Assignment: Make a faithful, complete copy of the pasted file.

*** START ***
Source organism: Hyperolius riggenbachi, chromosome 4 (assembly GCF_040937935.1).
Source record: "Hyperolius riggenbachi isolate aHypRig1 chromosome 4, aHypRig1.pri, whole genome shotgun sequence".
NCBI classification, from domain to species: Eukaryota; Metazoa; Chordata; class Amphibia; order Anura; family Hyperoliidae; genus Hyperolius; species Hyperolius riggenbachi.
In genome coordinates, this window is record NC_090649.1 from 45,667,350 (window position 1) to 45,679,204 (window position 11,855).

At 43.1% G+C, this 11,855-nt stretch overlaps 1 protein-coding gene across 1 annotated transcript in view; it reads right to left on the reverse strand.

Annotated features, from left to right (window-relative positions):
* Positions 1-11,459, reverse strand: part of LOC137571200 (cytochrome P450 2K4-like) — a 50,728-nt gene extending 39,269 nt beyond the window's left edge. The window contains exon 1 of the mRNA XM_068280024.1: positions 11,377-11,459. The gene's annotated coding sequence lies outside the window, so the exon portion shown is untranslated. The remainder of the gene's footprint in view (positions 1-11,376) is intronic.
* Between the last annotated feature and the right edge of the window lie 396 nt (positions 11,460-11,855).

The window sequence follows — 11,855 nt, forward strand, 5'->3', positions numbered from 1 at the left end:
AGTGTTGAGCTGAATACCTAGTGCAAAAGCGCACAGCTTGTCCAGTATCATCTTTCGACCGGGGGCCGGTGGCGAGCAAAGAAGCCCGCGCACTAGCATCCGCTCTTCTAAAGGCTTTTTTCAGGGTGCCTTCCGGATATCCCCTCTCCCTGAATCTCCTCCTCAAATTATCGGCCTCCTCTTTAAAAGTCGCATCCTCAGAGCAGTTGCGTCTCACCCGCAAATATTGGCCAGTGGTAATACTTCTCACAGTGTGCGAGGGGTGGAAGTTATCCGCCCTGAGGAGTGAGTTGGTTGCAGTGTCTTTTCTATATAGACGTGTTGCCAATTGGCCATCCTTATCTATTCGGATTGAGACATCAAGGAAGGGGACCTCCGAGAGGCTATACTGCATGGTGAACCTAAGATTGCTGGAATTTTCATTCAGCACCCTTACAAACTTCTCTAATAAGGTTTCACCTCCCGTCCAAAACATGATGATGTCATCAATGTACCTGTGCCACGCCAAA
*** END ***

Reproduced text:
Source organism: Hyperolius riggenbachi, chromosome 4 (assembly GCF_040937935.1).
Source record: "Hyperolius riggenbachi isolate aHypRig1 chromosome 4, aHypRig1.pri, whole genome shotgun sequence".
NCBI classification, from domain to species: Eukaryota; Metazoa; Chordata; class Amphibia; order Anura; family Hyperoliidae; genus Hyperolius; species Hyperolius riggenbachi.
In genome coordinates, this window is record NC_090649.1 from 45,667,350 (window position 1) to 45,679,204 (window position 11,855).

At 43.1% G+C, this 11,855-nt stretch overlaps 1 protein-coding gene across 1 annotated transcript in view; it reads right to left on the reverse strand.

Annotated features, from left to right (window-relative positions):
* Positions 1-11,459, reverse strand: part of LOC137571200 (cytochrome P450 2K4-like) — a 50,728-nt gene extending 39,269 nt beyond the window's left edge. The window contains exon 1 of the mRNA XM_068280024.1: positions 11,377-11,459. The gene's annotated coding sequence lies outside the window, so the exon portion shown is untranslated. The remainder of the gene's footprint in view (positions 1-11,376) is intronic.
* Between the last annotated feature and the right edge of the window lie 396 nt (positions 11,460-11,855).

The window sequence follows — 11,855 nt, forward strand, 5'->3', positions numbered from 1 at the left end:
AGTGTTGAGCTGAATACCTAGTGCAAAAGCGCACAGCTTGTCCAGTATCATCTTTCGACCGGGGGCCGGTGGCGAGCAAAGAAGCCCGCGCACTAGCATCCGCTCTTCTAAAGGCTTTTTTCAGGGTGCCTTCCGGATATCCCCTCTCCCTGAATCTCCTCCTCAAATTATCGGCCTCCTCTTTAAAAGTCGCATCCTCAGAGCAGTTGCGTCTCACCCGCAAATATTGGCCAGTGGTAATACTTCTCACAGTGTGCGAGGGGTGGAAGTTATCCGCCCTGAGGAGTGAGTTGGTTGCAGTGTCTTTTCTATATAGACGTGTTGCCAATTGGCCATCCTTATCTATTCGGATTGAGACATCAAGGAAGGGGACCTCCGAGAGGCTATACTGCATGGTGAACCTAAGATTGCTGGAATTTTCATTCAGCACCCTTACAAACTTCTCTAATAAGGTTTCACCTCCCGTCCAAAACATGATGATGTCATCAATGTACCTGTGCCACGCCAAA